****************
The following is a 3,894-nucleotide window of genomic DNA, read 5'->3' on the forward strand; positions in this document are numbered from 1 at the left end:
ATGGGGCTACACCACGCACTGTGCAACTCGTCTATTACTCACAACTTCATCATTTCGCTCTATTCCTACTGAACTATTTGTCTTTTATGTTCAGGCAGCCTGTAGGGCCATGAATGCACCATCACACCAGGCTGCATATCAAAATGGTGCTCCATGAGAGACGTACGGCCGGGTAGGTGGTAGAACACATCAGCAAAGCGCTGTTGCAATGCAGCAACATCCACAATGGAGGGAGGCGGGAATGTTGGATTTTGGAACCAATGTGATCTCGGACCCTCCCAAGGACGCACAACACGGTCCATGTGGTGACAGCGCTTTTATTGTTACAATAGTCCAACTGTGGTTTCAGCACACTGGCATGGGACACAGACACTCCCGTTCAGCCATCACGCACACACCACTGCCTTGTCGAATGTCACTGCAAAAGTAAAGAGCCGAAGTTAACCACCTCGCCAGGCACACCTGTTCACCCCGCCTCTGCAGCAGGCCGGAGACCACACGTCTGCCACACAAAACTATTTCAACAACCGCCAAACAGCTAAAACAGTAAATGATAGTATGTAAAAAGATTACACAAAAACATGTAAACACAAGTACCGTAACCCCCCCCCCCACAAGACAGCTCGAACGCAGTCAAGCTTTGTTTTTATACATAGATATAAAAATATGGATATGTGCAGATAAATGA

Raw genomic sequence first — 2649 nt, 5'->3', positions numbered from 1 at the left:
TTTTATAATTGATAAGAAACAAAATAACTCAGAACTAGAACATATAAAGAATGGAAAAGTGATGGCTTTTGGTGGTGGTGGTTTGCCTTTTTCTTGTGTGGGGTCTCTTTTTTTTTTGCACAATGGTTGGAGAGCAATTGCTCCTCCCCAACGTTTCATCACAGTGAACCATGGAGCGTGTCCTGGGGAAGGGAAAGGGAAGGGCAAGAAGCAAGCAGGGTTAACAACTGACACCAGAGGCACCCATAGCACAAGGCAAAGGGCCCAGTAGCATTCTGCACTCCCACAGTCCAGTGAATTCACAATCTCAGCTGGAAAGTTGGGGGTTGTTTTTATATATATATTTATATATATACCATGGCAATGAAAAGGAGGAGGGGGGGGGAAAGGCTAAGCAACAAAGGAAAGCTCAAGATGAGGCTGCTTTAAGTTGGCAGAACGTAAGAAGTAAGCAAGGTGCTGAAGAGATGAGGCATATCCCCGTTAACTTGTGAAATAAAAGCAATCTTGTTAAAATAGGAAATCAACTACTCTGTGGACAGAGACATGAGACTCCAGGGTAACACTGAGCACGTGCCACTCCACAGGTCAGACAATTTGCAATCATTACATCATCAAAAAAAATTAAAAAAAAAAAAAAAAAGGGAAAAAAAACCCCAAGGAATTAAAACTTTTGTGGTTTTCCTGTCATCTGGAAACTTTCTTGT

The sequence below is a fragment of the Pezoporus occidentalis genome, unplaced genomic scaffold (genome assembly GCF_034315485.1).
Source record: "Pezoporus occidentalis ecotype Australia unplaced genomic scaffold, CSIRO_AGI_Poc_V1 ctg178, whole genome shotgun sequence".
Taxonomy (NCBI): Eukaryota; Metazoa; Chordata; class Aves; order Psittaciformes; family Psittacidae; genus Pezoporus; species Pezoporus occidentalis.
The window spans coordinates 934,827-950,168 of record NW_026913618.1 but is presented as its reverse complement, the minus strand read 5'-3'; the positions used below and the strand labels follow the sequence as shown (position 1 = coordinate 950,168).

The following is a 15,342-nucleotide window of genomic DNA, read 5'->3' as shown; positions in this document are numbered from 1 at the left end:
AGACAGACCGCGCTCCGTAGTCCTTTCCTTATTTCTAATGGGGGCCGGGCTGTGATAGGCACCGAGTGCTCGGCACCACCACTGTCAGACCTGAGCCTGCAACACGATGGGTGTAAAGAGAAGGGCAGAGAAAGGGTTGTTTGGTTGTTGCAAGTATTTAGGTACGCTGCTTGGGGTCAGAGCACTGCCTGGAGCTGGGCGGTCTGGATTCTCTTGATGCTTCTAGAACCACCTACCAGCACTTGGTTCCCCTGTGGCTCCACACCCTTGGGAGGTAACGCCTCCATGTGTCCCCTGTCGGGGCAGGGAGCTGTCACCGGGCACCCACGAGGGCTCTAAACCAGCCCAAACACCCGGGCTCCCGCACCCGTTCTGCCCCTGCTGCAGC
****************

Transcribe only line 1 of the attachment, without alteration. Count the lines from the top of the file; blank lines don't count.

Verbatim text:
The following is a 3,894-nucleotide window of genomic DNA, read 5'->3' on the forward strand; positions in this document are numbered from 1 at the left end: